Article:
All work and no play makes Jack a dull boy

"All work and no play makes Jack a dull boy" is a proverb. It means that without time off from work, a person becomes both bored and boring. The exact origins of the phrase remain unclear, though it was recorded as early as 1659.

HistoryEdit

Though the spirit of the proverb had been expressed previously, the modern saying first appeared in James Howell's Proverbs (1659).[1][2] It has often been included in subsequent collections of proverbs and sayings.[3]

Some writers have added a second part to the proverb, as in Harry and Lucy Concluded (1825) by the Irish novelist Maria Edgeworth:

All work and no play makes Jack a dull boy,
All play and no work makes Jack a mere toy.

Uses in popular mediaEdit

The proverb has been used widely throughout popular media, notably including The Andy Griffith Show season 5 episode 30, James Joyce's 1914 short story "Araby", Jack Kerouac's 1962 novel Big Sur, the 1933 Laurel & Hardy film Sons of the Desert, the 1957 film The Bridge on the River Kwai, and the 1966 film Thunderbirds Are Go, and the 1980 horror film The Shining[4] directed by Stanley Kubrick.

In Kubrick's film the main character, Jack Torrance (played by Jack Nicholson), is found to have abandoned the novel he was writing in favor of typing this sentence over and over onto reams of paper. A number of other works have subsequently included a direct homage to the scene, notably in The Simpsons "Treehouse of Horror V" segment "The Shinning", where Marge sees Homer's typewriter, only to see "Feelin' fine" written once, but then a lightning flash reveals "No TV and no beer make Homer go crazy" scrawled over the walls.

It was referenced in The Office in 2008.[episode needed]

In the 2018 Harvey Street Kids episode "Clinging in the Rain", this was parodied as "All rain and no play makes Dot a dull girl.".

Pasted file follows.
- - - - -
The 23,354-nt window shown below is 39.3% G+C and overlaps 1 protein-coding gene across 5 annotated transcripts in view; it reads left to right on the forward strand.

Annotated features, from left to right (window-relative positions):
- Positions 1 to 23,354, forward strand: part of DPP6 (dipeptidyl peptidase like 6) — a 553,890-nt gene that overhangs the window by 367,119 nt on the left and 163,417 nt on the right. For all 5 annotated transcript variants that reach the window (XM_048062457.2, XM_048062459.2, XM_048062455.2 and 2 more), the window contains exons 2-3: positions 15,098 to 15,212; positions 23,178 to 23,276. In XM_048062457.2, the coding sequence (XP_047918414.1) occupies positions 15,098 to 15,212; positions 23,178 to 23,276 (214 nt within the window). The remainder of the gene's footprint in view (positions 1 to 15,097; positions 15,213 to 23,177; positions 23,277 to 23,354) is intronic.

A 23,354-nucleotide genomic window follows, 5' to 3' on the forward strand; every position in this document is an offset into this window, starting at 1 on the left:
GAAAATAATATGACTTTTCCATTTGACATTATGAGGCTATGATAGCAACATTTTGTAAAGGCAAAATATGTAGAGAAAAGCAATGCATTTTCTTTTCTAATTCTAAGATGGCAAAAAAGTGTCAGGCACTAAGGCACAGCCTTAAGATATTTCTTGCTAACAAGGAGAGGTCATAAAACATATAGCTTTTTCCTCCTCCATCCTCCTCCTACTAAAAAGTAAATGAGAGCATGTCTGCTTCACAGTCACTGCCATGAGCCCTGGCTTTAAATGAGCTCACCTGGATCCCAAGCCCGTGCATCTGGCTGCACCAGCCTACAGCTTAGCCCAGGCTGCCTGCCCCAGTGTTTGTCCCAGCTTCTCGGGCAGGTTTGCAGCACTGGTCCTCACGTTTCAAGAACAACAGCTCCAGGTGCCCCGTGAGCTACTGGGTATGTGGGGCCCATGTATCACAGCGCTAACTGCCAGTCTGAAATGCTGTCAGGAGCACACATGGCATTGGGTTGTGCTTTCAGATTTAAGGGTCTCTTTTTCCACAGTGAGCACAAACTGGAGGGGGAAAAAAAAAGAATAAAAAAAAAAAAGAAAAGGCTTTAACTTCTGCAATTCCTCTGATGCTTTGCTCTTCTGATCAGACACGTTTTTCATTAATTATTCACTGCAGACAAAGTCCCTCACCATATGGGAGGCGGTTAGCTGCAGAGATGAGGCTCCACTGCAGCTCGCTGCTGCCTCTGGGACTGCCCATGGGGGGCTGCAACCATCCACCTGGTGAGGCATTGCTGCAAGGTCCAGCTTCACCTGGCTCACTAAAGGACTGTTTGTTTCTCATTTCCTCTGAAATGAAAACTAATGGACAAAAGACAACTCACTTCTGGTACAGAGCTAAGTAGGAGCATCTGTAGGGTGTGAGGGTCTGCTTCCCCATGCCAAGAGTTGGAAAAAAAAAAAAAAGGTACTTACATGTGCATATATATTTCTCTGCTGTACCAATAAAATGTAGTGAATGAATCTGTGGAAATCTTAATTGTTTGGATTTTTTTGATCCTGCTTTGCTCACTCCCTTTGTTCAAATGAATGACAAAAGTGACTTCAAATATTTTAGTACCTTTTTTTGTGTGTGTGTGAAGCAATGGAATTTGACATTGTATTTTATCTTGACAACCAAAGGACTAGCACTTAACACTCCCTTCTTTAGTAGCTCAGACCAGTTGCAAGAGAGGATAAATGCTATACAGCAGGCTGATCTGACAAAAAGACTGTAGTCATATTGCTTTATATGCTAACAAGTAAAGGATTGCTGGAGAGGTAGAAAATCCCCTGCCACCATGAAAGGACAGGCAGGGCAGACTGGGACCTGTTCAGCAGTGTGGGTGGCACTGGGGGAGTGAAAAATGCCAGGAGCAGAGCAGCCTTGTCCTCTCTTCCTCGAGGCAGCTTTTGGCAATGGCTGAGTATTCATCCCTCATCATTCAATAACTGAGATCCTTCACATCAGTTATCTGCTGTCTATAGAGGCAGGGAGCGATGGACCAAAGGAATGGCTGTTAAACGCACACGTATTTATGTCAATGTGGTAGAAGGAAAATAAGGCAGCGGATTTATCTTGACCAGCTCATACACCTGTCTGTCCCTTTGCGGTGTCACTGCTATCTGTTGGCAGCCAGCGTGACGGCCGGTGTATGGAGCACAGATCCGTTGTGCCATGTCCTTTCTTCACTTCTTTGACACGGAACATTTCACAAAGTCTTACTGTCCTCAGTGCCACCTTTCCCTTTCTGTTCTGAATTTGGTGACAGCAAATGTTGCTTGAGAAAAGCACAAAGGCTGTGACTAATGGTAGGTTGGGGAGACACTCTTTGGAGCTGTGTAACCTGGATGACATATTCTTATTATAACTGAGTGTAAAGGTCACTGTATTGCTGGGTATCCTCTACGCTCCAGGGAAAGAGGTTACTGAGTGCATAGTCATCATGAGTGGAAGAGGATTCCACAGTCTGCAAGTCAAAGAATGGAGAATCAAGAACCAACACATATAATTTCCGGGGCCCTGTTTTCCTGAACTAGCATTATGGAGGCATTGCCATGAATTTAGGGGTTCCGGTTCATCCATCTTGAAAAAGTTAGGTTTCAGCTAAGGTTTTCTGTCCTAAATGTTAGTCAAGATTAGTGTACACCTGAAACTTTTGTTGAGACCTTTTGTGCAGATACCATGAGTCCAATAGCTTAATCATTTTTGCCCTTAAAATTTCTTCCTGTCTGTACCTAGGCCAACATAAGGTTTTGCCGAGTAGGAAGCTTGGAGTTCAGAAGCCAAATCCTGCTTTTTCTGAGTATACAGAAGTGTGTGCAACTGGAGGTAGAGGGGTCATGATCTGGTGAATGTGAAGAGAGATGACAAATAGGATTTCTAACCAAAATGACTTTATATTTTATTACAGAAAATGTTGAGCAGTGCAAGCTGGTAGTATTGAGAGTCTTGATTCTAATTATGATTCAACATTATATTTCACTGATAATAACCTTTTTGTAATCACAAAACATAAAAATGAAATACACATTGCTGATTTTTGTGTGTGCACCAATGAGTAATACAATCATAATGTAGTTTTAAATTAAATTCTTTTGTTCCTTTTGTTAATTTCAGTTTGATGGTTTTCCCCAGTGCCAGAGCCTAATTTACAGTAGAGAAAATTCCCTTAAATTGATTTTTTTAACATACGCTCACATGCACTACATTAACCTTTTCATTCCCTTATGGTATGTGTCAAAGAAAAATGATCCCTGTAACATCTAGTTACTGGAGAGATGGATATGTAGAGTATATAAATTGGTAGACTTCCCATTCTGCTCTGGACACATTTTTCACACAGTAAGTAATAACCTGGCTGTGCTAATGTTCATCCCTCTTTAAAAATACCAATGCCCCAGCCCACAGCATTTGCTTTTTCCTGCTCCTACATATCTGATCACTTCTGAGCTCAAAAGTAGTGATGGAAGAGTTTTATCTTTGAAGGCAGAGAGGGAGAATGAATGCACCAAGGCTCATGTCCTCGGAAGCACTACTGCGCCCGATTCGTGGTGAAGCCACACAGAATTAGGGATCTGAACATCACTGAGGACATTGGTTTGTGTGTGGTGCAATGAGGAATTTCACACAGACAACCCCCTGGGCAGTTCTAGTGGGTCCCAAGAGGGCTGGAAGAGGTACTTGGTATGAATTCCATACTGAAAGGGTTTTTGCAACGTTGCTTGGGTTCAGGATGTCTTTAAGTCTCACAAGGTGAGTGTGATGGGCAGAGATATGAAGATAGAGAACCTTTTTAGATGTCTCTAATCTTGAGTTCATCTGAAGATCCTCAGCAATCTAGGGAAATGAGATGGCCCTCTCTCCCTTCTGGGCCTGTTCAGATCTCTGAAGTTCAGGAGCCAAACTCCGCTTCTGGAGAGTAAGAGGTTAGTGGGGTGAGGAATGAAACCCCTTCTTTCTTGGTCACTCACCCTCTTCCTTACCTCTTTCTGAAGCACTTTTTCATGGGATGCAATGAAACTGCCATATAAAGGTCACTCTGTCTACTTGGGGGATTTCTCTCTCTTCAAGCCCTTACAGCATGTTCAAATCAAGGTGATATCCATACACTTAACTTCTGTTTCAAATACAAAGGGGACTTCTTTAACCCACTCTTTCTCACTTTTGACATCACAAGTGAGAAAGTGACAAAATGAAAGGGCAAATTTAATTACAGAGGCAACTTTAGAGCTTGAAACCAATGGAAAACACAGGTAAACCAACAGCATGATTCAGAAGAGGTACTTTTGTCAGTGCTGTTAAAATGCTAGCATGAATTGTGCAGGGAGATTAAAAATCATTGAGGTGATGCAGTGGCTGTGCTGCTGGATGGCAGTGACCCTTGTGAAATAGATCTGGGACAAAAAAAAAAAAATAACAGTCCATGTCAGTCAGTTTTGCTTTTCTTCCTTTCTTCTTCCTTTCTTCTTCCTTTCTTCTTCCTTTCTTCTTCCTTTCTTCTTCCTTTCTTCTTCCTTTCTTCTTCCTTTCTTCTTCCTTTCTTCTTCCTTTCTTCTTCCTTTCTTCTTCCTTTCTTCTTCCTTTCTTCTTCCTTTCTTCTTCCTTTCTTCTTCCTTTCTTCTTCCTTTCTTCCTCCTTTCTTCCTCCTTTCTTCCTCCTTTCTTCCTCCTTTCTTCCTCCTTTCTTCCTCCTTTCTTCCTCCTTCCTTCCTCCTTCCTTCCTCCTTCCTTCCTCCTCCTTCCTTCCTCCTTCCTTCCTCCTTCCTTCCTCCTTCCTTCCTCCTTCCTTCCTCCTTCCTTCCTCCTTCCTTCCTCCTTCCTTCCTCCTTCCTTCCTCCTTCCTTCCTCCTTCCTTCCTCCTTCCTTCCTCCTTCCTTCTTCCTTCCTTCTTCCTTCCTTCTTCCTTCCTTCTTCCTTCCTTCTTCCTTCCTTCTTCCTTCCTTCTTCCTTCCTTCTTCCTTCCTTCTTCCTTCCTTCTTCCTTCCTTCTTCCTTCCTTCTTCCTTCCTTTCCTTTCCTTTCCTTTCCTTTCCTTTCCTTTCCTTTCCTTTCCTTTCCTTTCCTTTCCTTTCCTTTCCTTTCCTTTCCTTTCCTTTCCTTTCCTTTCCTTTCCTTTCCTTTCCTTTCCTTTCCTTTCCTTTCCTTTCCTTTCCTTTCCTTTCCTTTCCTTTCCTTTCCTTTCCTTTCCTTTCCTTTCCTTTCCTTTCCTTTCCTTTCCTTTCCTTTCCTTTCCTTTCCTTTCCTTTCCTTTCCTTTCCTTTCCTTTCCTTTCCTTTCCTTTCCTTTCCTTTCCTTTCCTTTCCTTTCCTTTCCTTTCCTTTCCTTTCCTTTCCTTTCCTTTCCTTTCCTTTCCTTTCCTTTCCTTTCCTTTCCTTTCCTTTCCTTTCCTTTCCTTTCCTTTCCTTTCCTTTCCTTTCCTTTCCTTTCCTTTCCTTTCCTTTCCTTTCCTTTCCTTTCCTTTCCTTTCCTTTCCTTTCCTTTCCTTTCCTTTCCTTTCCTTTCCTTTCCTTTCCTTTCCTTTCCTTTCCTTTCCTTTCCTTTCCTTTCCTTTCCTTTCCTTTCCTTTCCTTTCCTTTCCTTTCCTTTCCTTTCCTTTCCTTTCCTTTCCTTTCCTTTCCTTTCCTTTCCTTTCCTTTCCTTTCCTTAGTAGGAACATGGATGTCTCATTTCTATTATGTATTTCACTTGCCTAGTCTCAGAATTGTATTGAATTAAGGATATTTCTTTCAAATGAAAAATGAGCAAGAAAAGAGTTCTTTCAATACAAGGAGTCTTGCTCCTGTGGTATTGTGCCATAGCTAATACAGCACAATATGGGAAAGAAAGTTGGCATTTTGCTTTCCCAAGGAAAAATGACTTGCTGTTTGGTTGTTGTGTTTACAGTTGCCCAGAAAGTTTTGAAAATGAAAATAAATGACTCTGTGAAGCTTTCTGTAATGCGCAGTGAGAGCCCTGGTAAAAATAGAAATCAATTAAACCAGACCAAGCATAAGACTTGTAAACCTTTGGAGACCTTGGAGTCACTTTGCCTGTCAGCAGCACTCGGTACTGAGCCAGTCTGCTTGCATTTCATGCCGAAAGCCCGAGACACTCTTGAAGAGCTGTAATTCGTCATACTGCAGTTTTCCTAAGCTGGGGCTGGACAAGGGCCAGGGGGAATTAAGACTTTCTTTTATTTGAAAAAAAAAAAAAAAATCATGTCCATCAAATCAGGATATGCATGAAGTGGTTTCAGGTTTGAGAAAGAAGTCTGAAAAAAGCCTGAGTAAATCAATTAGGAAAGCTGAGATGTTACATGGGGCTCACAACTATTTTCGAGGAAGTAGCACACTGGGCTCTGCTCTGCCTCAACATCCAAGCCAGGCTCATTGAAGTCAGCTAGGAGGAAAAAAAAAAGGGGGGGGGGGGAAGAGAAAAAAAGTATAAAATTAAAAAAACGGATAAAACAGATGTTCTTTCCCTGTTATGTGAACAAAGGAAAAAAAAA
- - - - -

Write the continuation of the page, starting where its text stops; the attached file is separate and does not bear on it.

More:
In the 1990 Twin Peaks episode "Zen, or the Skill to Catch a Killer", this was parodied as “All work and no play makes Ben and Jerry dull boys.”.

ReferencesEdit

  1. ^ Howell, James (1659). Paroimiographia. Proverbs, or, old Sayed Sawes & Adages in English (or the Saxon Toung) Italian, French and Spanish whereunto the British, for their great antiquity and weight are added. London: Samuel Thomson. It is found on page 12 of the section titled Proverbs, or Old Sayed-Sawes, and Adages in the English Toung. Howell's Proverbs is bound with Howell's Lexicon Tetraglotton (1660).
  2. ^ Howell, James (1660). Lexicon Tetraglotton, an English-French-Italian-Spanish Dictionary. London: Samuel Thomson. : Whereunto is adjoined a large Nomenclature of the proper Terms (in all the four) belonging to several Arts and Sciences, to Recreations, to Professions both Liberal and Mechanick, &c. divided into Fiftie two Sections; with another Volume of the Choicest Proverbs in all the said Toungs, (consisting of divers compleat Tomes) ...
  3. ^ "James Howell Quotes and Quotations". Famous Quotes and Authors.com. Archived from the original on 15 December 2010. Retrieved 2011-01-21.
  4. ^ "Film Script, The Shining". p. 107.